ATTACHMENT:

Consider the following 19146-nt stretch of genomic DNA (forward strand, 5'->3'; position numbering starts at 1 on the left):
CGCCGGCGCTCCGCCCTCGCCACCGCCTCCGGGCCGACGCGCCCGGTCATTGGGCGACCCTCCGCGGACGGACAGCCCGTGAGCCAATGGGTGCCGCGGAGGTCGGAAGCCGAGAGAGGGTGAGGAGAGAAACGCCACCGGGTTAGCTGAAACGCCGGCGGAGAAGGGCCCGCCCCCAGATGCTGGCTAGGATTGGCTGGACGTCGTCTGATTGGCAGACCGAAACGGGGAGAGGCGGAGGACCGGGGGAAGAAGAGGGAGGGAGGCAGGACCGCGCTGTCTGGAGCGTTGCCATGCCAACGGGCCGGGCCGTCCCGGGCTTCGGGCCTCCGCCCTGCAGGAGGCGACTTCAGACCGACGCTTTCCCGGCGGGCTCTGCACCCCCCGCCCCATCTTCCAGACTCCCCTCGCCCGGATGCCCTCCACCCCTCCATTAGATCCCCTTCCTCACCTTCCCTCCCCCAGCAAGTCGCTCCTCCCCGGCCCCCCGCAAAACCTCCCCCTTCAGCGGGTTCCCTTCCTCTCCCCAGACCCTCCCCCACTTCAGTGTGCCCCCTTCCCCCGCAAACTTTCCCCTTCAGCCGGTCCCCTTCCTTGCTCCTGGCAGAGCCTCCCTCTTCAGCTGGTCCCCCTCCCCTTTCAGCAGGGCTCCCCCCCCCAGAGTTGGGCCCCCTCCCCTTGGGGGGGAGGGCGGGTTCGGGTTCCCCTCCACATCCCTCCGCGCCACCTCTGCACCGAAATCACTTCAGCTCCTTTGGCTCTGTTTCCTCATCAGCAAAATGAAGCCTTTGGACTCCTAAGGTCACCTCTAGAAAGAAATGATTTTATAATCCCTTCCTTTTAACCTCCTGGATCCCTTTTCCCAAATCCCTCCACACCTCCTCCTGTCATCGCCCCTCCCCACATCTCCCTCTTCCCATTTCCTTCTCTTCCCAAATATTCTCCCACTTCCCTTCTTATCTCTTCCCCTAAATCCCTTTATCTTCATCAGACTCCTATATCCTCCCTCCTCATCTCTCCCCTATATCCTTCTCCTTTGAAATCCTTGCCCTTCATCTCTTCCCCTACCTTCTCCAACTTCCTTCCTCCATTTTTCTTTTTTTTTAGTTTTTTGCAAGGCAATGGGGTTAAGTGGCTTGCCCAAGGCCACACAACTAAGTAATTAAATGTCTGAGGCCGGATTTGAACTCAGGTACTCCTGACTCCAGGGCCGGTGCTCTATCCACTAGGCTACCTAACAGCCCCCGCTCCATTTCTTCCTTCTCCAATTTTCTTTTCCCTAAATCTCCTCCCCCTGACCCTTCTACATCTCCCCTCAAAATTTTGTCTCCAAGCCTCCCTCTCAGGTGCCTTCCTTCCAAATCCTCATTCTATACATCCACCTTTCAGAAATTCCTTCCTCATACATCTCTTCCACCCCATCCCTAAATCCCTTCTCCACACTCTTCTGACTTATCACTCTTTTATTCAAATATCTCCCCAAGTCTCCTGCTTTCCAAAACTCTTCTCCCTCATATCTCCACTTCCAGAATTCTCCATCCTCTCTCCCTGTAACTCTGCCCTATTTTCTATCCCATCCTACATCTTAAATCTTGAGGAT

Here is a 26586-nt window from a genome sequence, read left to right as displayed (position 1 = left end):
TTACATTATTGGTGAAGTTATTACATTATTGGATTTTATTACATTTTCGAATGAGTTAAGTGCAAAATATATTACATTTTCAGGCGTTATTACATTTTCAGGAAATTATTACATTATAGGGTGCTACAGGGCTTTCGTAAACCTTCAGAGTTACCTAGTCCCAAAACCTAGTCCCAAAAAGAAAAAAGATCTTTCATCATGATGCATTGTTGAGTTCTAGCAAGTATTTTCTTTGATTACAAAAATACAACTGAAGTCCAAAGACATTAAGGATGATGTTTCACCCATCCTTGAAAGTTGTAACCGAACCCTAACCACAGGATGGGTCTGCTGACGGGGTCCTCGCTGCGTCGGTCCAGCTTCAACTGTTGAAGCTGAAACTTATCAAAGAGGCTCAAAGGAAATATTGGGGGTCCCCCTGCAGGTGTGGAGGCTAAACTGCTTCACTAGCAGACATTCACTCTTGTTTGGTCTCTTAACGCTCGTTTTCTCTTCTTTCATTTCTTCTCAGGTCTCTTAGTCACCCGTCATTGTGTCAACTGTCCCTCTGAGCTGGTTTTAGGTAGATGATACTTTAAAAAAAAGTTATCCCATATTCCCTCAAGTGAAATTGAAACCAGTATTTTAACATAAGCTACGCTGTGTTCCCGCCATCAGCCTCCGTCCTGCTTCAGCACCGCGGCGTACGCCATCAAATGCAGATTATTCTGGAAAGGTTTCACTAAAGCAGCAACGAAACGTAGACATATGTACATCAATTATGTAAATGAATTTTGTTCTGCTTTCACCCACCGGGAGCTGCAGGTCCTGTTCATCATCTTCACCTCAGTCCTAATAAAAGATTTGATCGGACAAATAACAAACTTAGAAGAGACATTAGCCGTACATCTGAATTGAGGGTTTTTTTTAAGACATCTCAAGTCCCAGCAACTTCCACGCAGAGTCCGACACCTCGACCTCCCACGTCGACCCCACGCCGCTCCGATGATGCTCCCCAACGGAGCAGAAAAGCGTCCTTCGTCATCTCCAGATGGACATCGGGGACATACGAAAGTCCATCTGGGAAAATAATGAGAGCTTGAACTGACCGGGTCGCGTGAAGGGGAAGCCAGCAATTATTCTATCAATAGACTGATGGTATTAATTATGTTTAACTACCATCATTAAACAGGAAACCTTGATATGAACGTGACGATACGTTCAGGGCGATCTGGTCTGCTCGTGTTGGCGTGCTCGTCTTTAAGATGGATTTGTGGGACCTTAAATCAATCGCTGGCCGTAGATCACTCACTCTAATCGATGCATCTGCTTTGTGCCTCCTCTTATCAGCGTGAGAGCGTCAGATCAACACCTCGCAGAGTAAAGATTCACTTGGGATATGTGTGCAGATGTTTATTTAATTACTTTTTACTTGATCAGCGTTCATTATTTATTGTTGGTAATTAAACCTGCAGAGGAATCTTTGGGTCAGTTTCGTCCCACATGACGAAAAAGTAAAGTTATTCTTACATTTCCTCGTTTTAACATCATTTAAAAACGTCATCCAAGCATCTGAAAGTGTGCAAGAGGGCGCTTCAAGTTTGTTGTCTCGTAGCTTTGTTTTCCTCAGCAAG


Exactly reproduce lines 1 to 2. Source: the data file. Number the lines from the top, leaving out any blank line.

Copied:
Consider the following 19146-nt stretch of genomic DNA (forward strand, 5'->3'; position numbering starts at 1 on the left):
CGCCGGCGCTCCGCCCTCGCCACCGCCTCCGGGCCGACGCGCCCGGTCATTGGGCGACCCTCCGCGGACGGACAGCCCGTGAGCCAATGGGTGCCGCGGAGGTCGGAAGCCGAGAGAGGGTGAGGAGAGAAACGCCACCGGGTTAGCTGAAACGCCGGCGGAGAAGGGCCCGCCCCCAGATGCTGGCTAGGATTGGCTGGACGTCGTCTGATTGGCAGACCGAAACGGGGAGAGGCGGAGGACCGGGGGAAGAAGAGGGAGGGAGGCAGGACCGCGCTGTCTGGAGCGTTGCCATGCCAACGGGCCGGGCCGTCCCGGGCTTCGGGCCTCCGCCCTGCAGGAGGCGACTTCAGACCGACGCTTTCCCGGCGGGCTCTGCACCCCCCGCCCCATCTTCCAGACTCCCCTCGCCCGGATGCCCTCCACCCCTCCATTAGATCCCCTTCCTCACCTTCCCTCCCCCAGCAAGTCGCTCCTCCCCGGCCCCCCGCAAAACCTCCCCCTTCAGCGGGTTCCCTTCCTCTCCCCAGACCCTCCCCCACTTCAGTGTGCCCCCTTCCCCCGCAAACTTTCCCCTTCAGCCGGTCCCCTTCCTTGCTCCTGGCAGAGCCTCCCTCTTCAGCTGGTCCCCCTCCCCTTTCAGCAGGGCTCCCCCCCCCAGAGTTGGGCCCCCTCCCCTTGGGGGGGAGGGCGGGTTCGGGTTCCCCTCCACATCCCTCCGCGCCACCTCTGCACCGAAATCACTTCAGCTCCTTTGGCTCTGTTTCCTCATCAGCAAAATGAAGCCTTTGGACTCCTAAGGTCACCTCTAGAAAGAAATGATTTTATAATCCCTTCCTTTTAACCTCCTGGATCCCTTTTCCCAAATCCCTCCACACCTCCTCCTGTCATCGCCCCTCCCCACATCTCCCTCTTCCCATTTCCTTCTCTTCCCAAATATTCTCCCACTTCCCTTCTTATCTCTTCCCCTAAATCCCTTTATCTTCATCAGACTCCTATATCCTCCCTCCTCATCTCTCCCCTATATCCTTCTCCTTTGAAATCCTTGCCCTTCATCTCTTCCCCTACCTTCTCCAACTTCCTTCCTCCATTTTTCTTTTTTTTTAGTTTTTTGCAAGGCAATGGGGTTAAGTGGCTTGCCCAAGGCCACACAACTAAGTAATTAAATGTCTGAGGCCGGATTTGAACTCAGGTACTCCTGACTCCAGGGCCGGTGCTCTATCCACTAGGCTACCTAACAGCCCCCGCTCCATTTCTTCCTTCTCCAATTTTCTTTTCCCTAAATCTCCTCCCCCTGACCCTTCTACATCTCCCCTCAAAATTTTGTCTCCAAGCCTCCCTCTCAGGTGCCTTCCTTCCAAATCCTCATTCTATACATCCACCTTTCAGAAATTCCTTCCTCATACATCTCTTCCACCCCATCCCTAAATCCCTTCTCCACACTCTTCTGACTTATCACTCTTTTATTCAAATATCTCCCCAAGTCTCCTGCTTTCCAAAACTCTTCTCCCTCATATCTCCACTTCCAGAATTCTCCATCCTCTCTCCCTGTAACTCTGCCCTATTTTCTATCCCATCCTACATCTTAAATCTTGAGGAT